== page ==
A Business Encyclopedia

Monopolistic Competition

Definition: Under, the Monopolistic Competition, there are a large number of firms that produce differentiated products which are close substitutes for each other. In other words, large sellers selling the products that are similar, but not identical and compete with each other on other factors besides price.

Features of Monopolistic Competition

Monopolistic Competition

  1. Product Differentiation: This is one of the major features of the firms operating under the monopolistic competition, that produces the product which is not identical but is slightly different from each other. The products being slightly different from each other remain close substitutes of each other and hence cannot be priced very differently from each other.
  2. Large number of firms: A large number of firms operate under the monopolistic competition, and there is a stiff competition between the existing firms. Unlike the perfect competition, the firms produce the differentiated products which are substitutes for each other, thus make the competition among the firms a real and a tough one.
  3. Free Entry and Exit: With an intense competition among the firms, the entity incurring the loss can move out of the industry at any time it wants. Similarly, the new firms can enter into the industry freely, provided it comes up with the unique feature and different variety of products to outstand in the market and meet with the competition already existing in the industry.
  4. Some control over price: Since, the products are close substitutes for each other, if a firm lowers the price of its product, then the customers of other products will switch over to it. Conversely, with the increase in the price of the product, it will lose its customers to others. Thus, under the monopolistic competition, an individual firm is not a price taker but has some influence over the price of its product.
  5. Heavy expenditure on Advertisement and other Selling Costs: Under the monopolistic competition, the firms incur a huge cost on advertisements and other selling costs to promote the sale of their products. Since the products are different and are close substitutes for each other; the firms need to undertake the promotional activities to capture a larger market share.
  6. Product Variation: Under the monopolistic competition, there is a variation in the products offered by several firms. To meet the needs of the customers, each firm tries to adjust its product accordingly. The changes could be in the form of new design, better quality, new packages or container, better materials, etc. Thus, the amount of product a firm is selling in the market depends on the uniqueness of its product and the extent to which it differs from the other products.

The monopolistic competition is also called as imperfect competition because this market structure lies between the pure monopoly and the pure competition.

Leave a Reply

Your email address will not be published. Required fields are marked *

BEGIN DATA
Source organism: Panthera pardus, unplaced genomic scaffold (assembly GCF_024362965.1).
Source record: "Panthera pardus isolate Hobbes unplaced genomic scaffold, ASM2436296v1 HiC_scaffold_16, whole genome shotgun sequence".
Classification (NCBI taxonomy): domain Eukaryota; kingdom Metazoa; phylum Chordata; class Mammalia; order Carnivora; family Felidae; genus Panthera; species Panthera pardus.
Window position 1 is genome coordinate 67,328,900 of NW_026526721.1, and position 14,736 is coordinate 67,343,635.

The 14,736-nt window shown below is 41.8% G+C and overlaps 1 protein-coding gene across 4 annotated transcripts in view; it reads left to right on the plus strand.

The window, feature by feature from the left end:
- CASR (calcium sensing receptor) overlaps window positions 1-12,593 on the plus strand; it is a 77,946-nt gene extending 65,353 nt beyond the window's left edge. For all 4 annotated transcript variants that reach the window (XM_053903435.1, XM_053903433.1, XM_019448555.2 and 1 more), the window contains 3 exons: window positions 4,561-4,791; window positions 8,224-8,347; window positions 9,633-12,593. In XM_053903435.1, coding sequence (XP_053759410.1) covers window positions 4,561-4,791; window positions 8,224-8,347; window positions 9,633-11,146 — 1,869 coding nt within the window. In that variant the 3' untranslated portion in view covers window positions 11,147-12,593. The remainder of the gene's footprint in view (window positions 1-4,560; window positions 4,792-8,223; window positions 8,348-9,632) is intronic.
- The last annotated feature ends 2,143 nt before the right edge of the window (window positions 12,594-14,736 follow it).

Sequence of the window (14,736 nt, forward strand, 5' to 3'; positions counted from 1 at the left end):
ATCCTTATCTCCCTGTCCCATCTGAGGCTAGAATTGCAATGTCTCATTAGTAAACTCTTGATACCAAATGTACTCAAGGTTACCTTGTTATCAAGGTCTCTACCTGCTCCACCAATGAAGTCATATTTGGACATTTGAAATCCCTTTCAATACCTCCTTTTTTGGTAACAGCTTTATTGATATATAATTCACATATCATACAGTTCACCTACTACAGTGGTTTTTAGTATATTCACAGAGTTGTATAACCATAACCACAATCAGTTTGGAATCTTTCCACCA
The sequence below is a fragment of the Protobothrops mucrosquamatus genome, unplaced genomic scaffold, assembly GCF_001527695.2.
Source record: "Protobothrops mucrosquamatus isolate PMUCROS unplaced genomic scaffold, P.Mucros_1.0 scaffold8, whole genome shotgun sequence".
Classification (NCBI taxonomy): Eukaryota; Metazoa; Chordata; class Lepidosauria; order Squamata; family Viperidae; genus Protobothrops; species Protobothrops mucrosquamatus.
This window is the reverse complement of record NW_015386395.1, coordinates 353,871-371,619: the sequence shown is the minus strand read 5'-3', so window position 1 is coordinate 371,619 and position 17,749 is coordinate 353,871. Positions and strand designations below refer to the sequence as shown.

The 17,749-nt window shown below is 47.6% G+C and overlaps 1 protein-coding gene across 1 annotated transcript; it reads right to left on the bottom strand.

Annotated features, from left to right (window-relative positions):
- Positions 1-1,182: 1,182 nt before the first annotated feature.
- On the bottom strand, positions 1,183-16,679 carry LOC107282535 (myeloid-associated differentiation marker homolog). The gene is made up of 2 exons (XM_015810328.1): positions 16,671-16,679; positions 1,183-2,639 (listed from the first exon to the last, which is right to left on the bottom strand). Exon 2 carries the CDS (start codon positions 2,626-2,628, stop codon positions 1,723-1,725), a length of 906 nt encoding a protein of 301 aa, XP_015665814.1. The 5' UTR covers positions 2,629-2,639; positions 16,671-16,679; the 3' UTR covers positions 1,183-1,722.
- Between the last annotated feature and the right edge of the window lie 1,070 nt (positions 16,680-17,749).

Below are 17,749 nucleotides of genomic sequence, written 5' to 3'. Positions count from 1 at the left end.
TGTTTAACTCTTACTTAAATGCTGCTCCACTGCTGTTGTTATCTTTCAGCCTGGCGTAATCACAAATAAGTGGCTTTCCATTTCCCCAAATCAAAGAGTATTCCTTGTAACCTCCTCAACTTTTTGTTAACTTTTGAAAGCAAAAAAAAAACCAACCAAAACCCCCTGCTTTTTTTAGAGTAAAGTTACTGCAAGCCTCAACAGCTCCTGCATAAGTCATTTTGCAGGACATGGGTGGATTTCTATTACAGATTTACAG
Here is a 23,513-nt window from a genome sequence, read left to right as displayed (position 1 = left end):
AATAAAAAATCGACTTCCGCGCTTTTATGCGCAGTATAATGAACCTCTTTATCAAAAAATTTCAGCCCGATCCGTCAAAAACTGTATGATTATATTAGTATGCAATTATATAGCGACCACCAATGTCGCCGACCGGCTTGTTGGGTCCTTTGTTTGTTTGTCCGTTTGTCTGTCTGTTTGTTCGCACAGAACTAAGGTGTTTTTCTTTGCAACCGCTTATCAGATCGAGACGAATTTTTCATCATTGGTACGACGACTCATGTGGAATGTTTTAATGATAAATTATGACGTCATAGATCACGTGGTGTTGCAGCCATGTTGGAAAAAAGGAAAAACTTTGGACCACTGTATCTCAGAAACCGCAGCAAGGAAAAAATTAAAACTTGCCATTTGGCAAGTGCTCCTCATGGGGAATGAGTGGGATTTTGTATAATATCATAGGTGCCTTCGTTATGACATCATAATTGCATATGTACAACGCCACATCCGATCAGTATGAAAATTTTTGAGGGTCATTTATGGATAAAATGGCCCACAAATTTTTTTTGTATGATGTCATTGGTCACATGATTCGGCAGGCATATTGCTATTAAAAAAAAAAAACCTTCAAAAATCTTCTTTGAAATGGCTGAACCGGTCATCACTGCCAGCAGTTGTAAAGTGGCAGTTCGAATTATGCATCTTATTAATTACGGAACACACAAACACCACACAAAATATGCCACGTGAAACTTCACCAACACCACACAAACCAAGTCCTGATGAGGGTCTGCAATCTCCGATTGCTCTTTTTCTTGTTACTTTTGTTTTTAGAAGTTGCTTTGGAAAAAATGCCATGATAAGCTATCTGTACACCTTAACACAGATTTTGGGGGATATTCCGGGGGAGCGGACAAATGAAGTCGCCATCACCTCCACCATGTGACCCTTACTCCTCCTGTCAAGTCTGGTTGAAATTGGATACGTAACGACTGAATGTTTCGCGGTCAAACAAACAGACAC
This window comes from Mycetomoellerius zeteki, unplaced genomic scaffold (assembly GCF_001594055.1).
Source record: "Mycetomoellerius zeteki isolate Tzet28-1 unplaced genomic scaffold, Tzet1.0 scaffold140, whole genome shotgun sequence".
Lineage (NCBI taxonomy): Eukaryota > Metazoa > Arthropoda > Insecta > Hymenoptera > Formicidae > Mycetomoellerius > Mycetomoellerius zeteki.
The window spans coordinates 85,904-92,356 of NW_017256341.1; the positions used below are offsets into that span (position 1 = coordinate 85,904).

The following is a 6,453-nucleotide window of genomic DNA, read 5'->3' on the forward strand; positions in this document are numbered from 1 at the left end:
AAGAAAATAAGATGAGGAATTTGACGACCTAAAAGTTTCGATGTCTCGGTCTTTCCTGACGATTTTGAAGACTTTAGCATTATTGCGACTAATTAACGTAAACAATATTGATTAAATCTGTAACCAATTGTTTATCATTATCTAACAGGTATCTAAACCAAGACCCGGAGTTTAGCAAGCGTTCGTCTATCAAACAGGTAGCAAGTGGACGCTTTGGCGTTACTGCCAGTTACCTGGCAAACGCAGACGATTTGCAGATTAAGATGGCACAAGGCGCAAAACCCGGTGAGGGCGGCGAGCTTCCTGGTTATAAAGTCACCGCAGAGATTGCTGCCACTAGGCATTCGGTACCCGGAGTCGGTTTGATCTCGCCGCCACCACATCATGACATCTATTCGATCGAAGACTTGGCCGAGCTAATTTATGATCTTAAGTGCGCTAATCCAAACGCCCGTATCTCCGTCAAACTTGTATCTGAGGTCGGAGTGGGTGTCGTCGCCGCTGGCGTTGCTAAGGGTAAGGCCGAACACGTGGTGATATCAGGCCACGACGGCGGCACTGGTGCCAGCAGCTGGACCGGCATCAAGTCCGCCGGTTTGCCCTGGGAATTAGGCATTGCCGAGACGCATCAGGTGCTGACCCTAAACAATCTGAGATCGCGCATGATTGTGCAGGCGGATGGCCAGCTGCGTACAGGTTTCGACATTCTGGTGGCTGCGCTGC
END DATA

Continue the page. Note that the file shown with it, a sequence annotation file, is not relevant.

Related pages

simple definition of bureaucracydefinition of outsourcewhat is promotional mix in marketingformula to calculate inventory turnover ratiolikert scale questions definitionordinal defdivest meansexamples of oligopoly marketduality theory in linear programmingpdcs meaningfactor affecting consumer behaviourmeaning of ergfactors of promotion mixretrenchment definition in hrmexamples of laissez faire leaderslikert scale examplesan ethnocentric staffing policyprovident funds actelements of marketing promotion mixtransactional relationship meaningcollective bargaining in indiaideal self definitionwhat is a scatter diagramdelphi techiquemarginal utility curve definitionnps investmentojt meansinternal and external factors affecting marketing environmentfourteen principles of henri fayolkarl pearson's correlation coefficientquota sample definitiondescribe collective bargainingintrapreneurlessor lessee meaningindifference mapswhat is a monetaristtheory of propinquityadvantages of hrppure competition definition economicsscientific management by taylorweber bureaucratic theorywhat is the meaning of poacherdebenture financelottery method of samplingwhat is fiscal deficit in hindisocial loafing meanscharacteristics oligopoly market structureresonant definformal communication meaningreturns to scale cobb douglasus treasury bond definitionbank debenture definitionwhat is diminishing marginal utility in economicsmeaning of monopoly in economicsassumptions meaning in urduoligopoly definition economicsdefinition of laissez fairecardinal theory of utilitysnowballing techniquemotivation theory by herzbergfiedler modelintranet meaning in hindifactors affecting buying behaviourcompany provident fundmm theory of dividend policypublic provident fund withdrawalmeaning of marginal standing facilitydividend relevance theory pdfeconomic barometer definitionwhat is meant by roisources of secondary data in marketing researchclassical and neoclassical theoriestaylors scientific management theoryexample of markup pricingconditional learning theoryproduction function in microeconomicswhat is the meaning of rowanvariable cost economics definition